Multimedia project exploring the shared history of two seemingly unrelated nations, Ireland and Ukraine. Focusing on occupation, revolution, famine and martyrdom.
Biloxata Encyclopedia MMXXII
By parodying the format and aesthetic of the Microsoft Encarta series, the piece sardonically frames the personal perspective of the album's narrative in an objective educational context.
Sukhumi (Theme For Georgiy Gongadze)
A desktop reenactment of the immediate news coverage surrounding the disappearance of Georgiy Gongadze, the founder of Ukraine's first online news agency in 2000.
Musically the album attempts to re-imagine a stereotypical oppressive Eastern Bloc sound by using Soviet-made synthesizers and drum machines almost entirely.
Premier at Асортиментна Кімната, Ivano Frankivsk, Ukraine. 2021.
via Beats Per Minute
Under the alias of Eugene the Oceanographer, musician Matthew O’Toole has long been an advocate of cross-genre embellishment, finding different ways to connect discordant sounds in an attempt to reveal the common roots between these disparate musical lineages. Blending ambient, plunderphonics, cold wave, experimental, and punk, he’s developed an aesthetic as unusual as it is revelatory. On his latest release, The Maze, he turns his eye and ear toward the shared histories of Ireland and Ukraine, two seemingly unrelated countries, and focuses in on themes of occupation, revolution, and famine. From the opening bells and plinking synths of “You are Now Entering Free Derry” to the chaotic electronics of closer “Перм-36”, the album revels in its ability to lift elements from practically anywhere and to compile them in such a way as to reveal hidden nuance and relevance where none existed before.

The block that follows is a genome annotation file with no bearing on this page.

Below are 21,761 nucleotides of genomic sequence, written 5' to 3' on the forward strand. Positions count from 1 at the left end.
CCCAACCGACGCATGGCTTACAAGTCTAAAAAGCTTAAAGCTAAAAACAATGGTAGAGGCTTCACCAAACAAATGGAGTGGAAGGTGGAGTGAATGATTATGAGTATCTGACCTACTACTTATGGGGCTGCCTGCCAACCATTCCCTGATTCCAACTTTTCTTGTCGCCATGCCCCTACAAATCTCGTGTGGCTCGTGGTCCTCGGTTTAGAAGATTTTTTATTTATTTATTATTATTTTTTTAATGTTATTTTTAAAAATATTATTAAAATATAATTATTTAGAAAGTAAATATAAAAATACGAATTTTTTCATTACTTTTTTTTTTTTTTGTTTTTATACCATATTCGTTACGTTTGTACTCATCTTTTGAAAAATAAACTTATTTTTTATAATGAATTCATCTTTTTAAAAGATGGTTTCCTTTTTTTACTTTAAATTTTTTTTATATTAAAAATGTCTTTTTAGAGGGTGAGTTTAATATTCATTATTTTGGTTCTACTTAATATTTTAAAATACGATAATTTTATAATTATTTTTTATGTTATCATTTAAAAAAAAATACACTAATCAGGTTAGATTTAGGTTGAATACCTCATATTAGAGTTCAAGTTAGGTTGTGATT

Recorded in Kyiv, the album features guest appearances from Maja Nikolic, Gentils Floquets, and Cult Party, showing that O’Toole is just as happy to have collaborators as he is to concentrate on his own unique musical perspective. There’s an underlying tension to these songs, a feeling of unresolved hostility and hints that some things can’t be fixed, just remembered. Between grimy dancefloor arrythmia and lo-fi punk clangor, The Maze, never loses its own drive toward genre deconstruction and adaptation. Even with all of its shifting musical influences, the record never feels disjointed, only anxious to draw in more sound sand pull them apart at the seams. It’s eager to see what can be made from the detritus of noise and a desire to use these various sounds as connective tissue between two geographies so different in many ways and yet so similar in others. The end result is an album of contrasts and resemblance, an ode to human relationships and the ways in which he can destroy those personal networks and how we might also repair them.